But while the Seri Perdana Complex may be Presint 10’s most famous home, it certainly isn’t the only expensive one around. Presint 10 is, in Sam’s words, the “posh precinct” of Putrajaya. There are no high-rises here, only million-ringgit bungalows surrounded by well-tended lawns.

“Of the 20 precincts in Putrajaya, Presint 10 is meant to be like 10 Downing Street in London,” says Sam, smiling. “So you see, English isn’t the only legacy we’ve inherited from the British.”

Not just fluff

Traces of colonialism are evident not just in our language or a street address, but also our love for horse riding. The Equestrian Park, then, is Putrajaya’s answer to Britain’s Ascot Racecourse, minus the racing. It’s a world-class equestrian centre with a sprawling polo field and a hundred stables.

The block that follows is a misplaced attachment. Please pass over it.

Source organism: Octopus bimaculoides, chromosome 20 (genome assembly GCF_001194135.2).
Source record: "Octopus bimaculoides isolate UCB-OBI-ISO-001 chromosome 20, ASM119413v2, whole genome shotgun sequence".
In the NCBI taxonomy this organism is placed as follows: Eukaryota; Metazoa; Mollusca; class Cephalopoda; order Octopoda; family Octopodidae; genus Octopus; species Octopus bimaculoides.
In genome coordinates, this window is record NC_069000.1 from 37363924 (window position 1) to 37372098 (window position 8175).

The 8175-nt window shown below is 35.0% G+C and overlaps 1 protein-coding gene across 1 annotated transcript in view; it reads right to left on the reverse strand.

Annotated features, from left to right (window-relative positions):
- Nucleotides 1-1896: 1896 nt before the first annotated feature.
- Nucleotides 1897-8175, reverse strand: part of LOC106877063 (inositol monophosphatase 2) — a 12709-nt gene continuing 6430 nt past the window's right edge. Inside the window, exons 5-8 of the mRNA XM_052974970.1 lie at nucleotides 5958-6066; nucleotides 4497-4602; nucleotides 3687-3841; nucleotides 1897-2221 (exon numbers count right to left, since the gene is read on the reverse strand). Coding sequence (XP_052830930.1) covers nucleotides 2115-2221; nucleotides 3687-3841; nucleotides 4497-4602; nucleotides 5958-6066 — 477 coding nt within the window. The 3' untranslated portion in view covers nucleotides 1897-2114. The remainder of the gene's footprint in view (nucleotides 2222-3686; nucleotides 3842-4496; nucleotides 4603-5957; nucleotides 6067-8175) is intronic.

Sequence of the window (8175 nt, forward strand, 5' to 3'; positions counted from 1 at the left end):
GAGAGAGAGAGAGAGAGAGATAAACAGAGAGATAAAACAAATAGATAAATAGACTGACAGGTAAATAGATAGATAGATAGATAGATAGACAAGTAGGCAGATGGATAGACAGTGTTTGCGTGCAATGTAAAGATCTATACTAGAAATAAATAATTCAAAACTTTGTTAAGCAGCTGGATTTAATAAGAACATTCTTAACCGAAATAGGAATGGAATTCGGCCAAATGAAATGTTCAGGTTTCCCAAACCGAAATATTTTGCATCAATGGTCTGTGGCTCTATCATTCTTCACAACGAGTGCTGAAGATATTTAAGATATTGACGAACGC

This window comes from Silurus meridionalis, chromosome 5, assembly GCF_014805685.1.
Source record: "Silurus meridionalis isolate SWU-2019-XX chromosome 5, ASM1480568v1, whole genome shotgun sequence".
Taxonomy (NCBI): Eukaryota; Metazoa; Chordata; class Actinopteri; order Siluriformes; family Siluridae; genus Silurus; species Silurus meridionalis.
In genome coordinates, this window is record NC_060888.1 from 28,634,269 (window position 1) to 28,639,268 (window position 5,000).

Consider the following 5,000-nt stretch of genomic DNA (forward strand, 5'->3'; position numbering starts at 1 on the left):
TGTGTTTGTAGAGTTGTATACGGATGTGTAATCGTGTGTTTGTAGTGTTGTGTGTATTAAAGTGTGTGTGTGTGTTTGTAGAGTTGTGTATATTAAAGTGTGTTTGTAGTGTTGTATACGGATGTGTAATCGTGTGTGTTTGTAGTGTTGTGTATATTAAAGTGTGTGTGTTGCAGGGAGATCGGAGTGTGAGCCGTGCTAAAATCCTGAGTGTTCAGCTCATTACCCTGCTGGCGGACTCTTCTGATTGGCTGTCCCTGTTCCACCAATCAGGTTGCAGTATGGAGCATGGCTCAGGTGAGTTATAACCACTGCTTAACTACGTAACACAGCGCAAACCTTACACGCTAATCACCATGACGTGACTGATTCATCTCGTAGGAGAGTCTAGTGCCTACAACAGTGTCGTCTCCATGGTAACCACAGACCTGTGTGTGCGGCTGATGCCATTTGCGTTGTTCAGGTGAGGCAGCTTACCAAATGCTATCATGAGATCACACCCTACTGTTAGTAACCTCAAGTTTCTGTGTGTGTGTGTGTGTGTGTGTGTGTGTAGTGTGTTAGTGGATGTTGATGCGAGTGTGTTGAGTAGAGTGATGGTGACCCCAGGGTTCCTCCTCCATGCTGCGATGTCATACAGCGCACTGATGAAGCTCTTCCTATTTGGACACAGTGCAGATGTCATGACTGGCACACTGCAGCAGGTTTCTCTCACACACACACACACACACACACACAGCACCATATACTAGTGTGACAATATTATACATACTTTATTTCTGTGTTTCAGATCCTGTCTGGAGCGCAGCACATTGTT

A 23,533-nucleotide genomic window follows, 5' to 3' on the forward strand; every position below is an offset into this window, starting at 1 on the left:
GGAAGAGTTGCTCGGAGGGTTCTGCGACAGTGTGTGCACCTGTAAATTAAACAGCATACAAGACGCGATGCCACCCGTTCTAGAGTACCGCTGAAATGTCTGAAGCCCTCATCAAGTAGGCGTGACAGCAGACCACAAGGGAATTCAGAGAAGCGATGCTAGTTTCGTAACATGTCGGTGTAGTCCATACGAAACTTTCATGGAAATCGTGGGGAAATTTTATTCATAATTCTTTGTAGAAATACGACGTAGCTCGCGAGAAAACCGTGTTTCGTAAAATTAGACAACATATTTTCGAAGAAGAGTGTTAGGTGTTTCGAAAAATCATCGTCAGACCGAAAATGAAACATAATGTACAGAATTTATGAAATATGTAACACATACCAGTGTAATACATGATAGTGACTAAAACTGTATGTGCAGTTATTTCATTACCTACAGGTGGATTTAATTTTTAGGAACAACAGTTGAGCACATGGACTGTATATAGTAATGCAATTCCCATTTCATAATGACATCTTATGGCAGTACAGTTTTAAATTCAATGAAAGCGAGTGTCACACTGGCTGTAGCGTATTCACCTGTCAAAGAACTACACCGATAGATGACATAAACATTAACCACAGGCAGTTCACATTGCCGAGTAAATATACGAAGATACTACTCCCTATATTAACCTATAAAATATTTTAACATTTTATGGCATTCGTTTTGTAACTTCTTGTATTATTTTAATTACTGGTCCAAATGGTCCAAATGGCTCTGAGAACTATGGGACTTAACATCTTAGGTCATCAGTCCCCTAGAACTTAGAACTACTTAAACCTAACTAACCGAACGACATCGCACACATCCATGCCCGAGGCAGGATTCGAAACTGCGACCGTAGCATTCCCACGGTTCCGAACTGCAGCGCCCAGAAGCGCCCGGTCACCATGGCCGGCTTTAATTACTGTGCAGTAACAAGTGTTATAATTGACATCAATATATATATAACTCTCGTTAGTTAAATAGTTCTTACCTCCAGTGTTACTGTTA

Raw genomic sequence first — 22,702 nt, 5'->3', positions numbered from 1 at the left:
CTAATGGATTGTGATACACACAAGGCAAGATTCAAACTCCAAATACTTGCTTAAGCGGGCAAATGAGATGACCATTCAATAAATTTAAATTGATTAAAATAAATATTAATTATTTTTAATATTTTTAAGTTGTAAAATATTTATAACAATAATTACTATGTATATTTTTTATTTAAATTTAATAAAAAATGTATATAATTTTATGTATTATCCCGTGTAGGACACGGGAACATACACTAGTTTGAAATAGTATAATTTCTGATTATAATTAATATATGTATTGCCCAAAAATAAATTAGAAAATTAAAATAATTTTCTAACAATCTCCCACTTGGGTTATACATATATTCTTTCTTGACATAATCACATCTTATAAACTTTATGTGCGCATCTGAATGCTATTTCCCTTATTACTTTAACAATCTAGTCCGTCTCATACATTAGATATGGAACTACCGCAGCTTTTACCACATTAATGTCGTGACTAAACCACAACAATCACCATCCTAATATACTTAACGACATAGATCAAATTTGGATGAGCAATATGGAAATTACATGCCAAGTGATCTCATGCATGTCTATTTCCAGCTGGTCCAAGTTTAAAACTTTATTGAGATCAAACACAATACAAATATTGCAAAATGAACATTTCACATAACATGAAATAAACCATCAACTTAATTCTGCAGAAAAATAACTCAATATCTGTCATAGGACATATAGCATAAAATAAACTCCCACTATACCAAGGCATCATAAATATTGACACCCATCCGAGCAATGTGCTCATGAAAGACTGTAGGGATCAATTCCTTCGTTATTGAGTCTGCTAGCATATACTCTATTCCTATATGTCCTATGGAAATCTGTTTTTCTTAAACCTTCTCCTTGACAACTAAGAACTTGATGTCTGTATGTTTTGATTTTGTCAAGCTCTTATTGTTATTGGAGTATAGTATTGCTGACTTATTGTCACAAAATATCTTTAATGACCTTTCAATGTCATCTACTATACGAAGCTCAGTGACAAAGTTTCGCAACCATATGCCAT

“A good many polo tournaments have been held here, mainly by royalty,” says Sam. “Of course, the public is always welcome to look on. During the five-minute half-time, spectators can participate in divot stomping, a social tradition where spectators wander all over the field stomping down the torn-up turf.”

At the stables, we find a beautiful brown steed named Gatita, one of the 30 personal horses that are kept there.

“That’s one of Tun Mahathir’s horse,” says the stable help. “He rarely comes here but he takes them out for a ride when he does.”

“Mahathir” — it is difficult to pass through Putrajaya without hearing his name mentioned a number of times. He is, after all, the man responsible for the city’s blueprint, its skyline and its soul.

“He buried two time capsules here,” says Sam. “It contains his personal message to all Malaysians. I’m not sure if I’ll still be around when they open it in 2020, but I’d really like to see what he says.”